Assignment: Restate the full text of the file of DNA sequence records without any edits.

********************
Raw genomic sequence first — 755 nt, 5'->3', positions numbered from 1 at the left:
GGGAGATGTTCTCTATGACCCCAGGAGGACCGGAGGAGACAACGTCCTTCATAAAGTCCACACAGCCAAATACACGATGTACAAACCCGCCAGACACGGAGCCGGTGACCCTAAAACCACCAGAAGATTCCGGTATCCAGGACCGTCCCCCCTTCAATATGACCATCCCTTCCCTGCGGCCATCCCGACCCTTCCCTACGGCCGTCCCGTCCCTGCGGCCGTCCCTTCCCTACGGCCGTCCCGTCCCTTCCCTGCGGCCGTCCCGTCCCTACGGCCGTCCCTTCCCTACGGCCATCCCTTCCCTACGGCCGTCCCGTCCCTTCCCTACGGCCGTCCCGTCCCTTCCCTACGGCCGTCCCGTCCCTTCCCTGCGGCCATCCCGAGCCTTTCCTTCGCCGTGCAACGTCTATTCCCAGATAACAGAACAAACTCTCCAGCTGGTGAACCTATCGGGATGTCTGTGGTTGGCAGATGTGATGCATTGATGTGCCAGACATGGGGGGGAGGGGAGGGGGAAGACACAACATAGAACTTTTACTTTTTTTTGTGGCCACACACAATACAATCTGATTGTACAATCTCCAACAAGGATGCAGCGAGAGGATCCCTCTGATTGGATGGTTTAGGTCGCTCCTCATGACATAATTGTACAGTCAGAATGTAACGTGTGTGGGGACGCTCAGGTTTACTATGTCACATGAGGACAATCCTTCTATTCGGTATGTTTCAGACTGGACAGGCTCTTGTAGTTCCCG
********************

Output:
Raw genomic sequence first — 755 nt, 5'->3', positions numbered from 1 at the left:
GGGAGATGTTCTCTATGACCCCAGGAGGACCGGAGGAGACAACGTCCTTCATAAAGTCCACACAGCCAAATACACGATGTACAAACCCGCCAGACACGGAGCCGGTGACCCTAAAACCACCAGAAGATTCCGGTATCCAGGACCGTCCCCCCTTCAATATGACCATCCCTTCCCTGCGGCCATCCCGACCCTTCCCTACGGCCGTCCCGTCCCTGCGGCCGTCCCTTCCCTACGGCCGTCCCGTCCCTTCCCTGCGGCCGTCCCGTCCCTACGGCCGTCCCTTCCCTACGGCCATCCCTTCCCTACGGCCGTCCCGTCCCTTCCCTACGGCCGTCCCGTCCCTTCCCTACGGCCGTCCCGTCCCTTCCCTGCGGCCATCCCGAGCCTTTCCTTCGCCGTGCAACGTCTATTCCCAGATAACAGAACAAACTCTCCAGCTGGTGAACCTATCGGGATGTCTGTGGTTGGCAGATGTGATGCATTGATGTGCCAGACATGGGGGGGAGGGGAGGGGGAAGACACAACATAGAACTTTTACTTTTTTTTGTGGCCACACACAATACAATCTGATTGTACAATCTCCAACAAGGATGCAGCGAGAGGATCCCTCTGATTGGATGGTTTAGGTCGCTCCTCATGACATAATTGTACAGTCAGAATGTAACGTGTGTGGGGACGCTCAGGTTTACTATGTCACATGAGGACAATCCTTCTATTCGGTATGTTTCAGACTGGACAGGCTCTTGTAGTTCCCG